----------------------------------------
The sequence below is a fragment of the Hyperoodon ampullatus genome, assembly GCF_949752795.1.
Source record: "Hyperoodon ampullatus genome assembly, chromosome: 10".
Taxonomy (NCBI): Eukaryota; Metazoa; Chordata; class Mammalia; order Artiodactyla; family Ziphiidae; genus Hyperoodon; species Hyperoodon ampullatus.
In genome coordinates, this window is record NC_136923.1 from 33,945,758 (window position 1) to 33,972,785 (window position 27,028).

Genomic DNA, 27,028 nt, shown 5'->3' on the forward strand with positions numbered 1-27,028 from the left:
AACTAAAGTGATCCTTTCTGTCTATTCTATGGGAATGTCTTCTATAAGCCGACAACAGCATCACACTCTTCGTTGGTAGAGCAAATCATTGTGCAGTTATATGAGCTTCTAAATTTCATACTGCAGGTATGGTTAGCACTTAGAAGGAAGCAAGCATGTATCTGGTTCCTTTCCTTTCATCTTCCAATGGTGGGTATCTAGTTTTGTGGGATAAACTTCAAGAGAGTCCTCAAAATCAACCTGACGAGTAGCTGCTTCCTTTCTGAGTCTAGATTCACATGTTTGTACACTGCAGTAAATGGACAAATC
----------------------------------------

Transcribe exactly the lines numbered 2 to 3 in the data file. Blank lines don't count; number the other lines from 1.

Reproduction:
Source record: "Hyperoodon ampullatus genome assembly, chromosome: 10".
Taxonomy (NCBI): Eukaryota; Metazoa; Chordata; class Mammalia; order Artiodactyla; family Ziphiidae; genus Hyperoodon; species Hyperoodon ampullatus.